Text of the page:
"A truly American holiday," we think. With visions of the Pilgrims at Plymouth Colony in Massachusetts coming together in 1621 to celebrate one year of survival in the New World, their Wampanoag Indian neighbors gathering with them, with a three-day feast and festival, we consider that event to be the first American Thanksgiving.
But was it? More investigation into history will show us that the Plymouth Colony celebration was not the first Thanksgiving, even in America.
The celebration predates 1621 by thousands of years in other parts of the world. Many cultures had days of thanksgiving at harvest time, to celebrate victories in battles, to recognize the hand of God in the affairs of men. We have but to read ancient psalms to see that giving thanks lay at the heart of worship and recognition of Diety. But in America, was there a time before 1621 and the Plymouth Colony gathering that could be termed America's "First Thanksgiving"?
Florida explorer Juan Ponce de Leon arrived in America in 1513. He claimed the land he had found for Spain. He led his entourage to solemnly give thanks for safe passage and for the land they would explore for the King of Spain. He was followed by other conquistadores who did likewise in succeeding years. Some of these days of Thanksgiving were led by Hernando de Soto in 1529, by Father Louis Cancer de Barbastro in 1549, and by Tristan de Luna in 1599. These periods of Thanksgiving were along the coasts of Florida, that land of waving palms and tropical sunshine.
Add to the Florida celebrations another early Thanksgiving Feast by Spanish explorers, this one held in Texas as Francisco Vasquez de Coronado and about 1500 of his men held a day of Thanksgiving in May, 1541. In fact, so positive was the Texas Daughters of the American Revolution (DAR) that this was the "first" Thanksgiving in America that the organization erected a plaque at the Palo Duro Canyon in Texas in 1959 marking it as the location of "the First Thanksgiving."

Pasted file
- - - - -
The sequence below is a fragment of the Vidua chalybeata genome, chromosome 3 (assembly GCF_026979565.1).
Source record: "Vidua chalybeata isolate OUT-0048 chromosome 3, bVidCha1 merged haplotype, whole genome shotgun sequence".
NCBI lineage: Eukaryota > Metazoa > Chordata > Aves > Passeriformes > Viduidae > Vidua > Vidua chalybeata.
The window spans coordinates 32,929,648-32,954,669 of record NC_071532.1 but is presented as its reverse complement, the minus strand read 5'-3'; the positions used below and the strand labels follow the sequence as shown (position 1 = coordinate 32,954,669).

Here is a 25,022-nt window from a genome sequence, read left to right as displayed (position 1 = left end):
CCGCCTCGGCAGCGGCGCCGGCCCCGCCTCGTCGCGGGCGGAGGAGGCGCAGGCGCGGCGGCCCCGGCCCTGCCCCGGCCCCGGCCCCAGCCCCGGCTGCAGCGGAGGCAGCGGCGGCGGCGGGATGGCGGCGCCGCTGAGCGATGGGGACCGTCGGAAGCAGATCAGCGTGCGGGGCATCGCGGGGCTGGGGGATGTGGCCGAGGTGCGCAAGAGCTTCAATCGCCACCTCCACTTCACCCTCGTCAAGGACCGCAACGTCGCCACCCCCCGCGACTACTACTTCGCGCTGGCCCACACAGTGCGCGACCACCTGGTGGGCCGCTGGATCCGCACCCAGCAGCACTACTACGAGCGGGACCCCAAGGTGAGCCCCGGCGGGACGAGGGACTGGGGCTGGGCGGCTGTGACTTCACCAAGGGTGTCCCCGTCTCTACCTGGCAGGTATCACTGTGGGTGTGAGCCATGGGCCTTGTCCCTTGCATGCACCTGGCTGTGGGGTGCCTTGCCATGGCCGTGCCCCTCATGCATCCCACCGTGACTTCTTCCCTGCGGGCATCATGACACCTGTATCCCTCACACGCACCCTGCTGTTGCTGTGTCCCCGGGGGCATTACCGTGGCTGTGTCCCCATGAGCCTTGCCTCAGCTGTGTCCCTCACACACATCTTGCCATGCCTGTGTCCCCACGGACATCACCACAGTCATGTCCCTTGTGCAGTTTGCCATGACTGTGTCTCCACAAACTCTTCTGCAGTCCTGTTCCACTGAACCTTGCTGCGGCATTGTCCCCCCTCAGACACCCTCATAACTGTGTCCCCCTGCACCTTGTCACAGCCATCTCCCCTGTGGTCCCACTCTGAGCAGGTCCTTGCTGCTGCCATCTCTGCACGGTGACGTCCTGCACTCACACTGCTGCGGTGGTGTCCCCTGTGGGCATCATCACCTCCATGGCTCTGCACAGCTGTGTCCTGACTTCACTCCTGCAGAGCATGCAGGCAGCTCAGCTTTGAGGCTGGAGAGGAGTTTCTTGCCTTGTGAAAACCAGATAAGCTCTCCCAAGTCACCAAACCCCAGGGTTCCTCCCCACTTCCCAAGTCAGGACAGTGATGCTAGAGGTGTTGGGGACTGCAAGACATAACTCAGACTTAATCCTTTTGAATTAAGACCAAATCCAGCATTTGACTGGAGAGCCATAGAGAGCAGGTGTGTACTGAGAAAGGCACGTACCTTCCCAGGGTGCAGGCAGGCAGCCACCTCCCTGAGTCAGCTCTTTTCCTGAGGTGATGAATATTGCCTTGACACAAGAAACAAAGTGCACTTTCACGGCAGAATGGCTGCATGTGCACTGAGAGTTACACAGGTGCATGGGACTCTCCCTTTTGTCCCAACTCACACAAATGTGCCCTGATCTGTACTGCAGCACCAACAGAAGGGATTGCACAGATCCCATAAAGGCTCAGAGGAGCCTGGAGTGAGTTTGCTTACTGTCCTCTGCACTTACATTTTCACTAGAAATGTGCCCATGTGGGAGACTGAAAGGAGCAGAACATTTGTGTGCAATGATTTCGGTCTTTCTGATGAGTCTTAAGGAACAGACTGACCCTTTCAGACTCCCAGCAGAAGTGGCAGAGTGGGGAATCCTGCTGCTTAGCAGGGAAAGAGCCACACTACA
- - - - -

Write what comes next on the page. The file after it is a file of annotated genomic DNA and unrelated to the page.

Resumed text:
France got into the battle for exploration of the New World. In 1564, a group of French Huguenots landed along the St. Johns River in Florida and began a settlement there. Like others who had braved the ocean voyage and had arrived intact in the new land, a Thanksgiving Day marked their feat in 1564.
In September, 1565, Pedro Menendez de Aviles, an experienced admiral from Spain, settled St. Augustine, Florida and called the people together for a mass of thanksgiving. Joining the settlers were the nearby Seloy Indians. The feast for that occasion was garbanzo beans, garlic-flavored pork, hardtack biscuits and red wine.
This festival, coming at the first permanent settlement in America, is considered by many historians to be the first and most continuing Thanksgiving on American soil by foreign settlers. In fact, there has been a quarrel between those who hold to the St. Augustine theory and the Plymouth Colony theory of "first Thanksgiving" site.
Then came the claim of the Jamestown settlement in Virginia, and the 1610 date for its Thanksgiving celebration. Why did this one not hold as the first of the English colony Thanksgivings in America? Settled in 1607, Jamestown had a hard time existing. Disease and starvation were rampant. When Lord De La Warr came in 1610 with supplies, the remaining colonists took heart. The Jamestown Colony did not list the word "Thanksgiving" as the intent of the celebration led by the Rev. Richard Buck and Ensign Anthony Scott as this colony took on new life. But Thanksgiving was implied in the gathering and determination to make Jamestown a permanent settlement.
A painting commemorates another English colony Thanksgiving held in 1619 at Berkeley Plantation in Virginia, about thirty miles north of Jamestown. Captain John Woodleefe had this written declaration which began the first Thanksgiving there: "Wee ordaine that the day of our ships arrival at the place assigned for plantacon in the land of Virginia shall be yearly and perpetualy kept holy as a day of thanksgiving to Almighty god." It is believed that Thanksgiving Day was held in November when the ship arrived from England. The painting, "The First Thanksgiving," by Sydney King, shows the ship in the James River and the thirty-five men kneeling on shore.
It is interesting that regardless of the country from which the early settlers came, whether from Spain, France or England, they recognized the providence of Almighty God in guiding them through treacherous seas to a land, not necessarily "flowing with milk and honey," but with challenges, hardships, disease and enemies to be overcome.
Sarah Josepha Hale, editor of Godey’s Lady’s Book, lobbied for and wrote numerous articles and pamphlets calling for a national day of Thanksgiving from 1846 until 1863. President Lincoln, during the Civil War, decreed that a day of Thanksgiving be held on the second Thursday in November. The day was changed a bit but finally came to rest on the fourth Thursday of each November by decree of President Franklin Delano Roosevelt, signed into law in 1941. It is held on a Thursday from the English tradition of Calvinistic "lecture-days" and harvest festival days. For over six decades now we have held Thanksgiving Day on the fourth Thursday of November.
c 2008 by Ethelene Dyer Jones; published November 27, 2008 in The Union Sentinel, Blairsville, GA. Reprinted by permission. All rights reserved.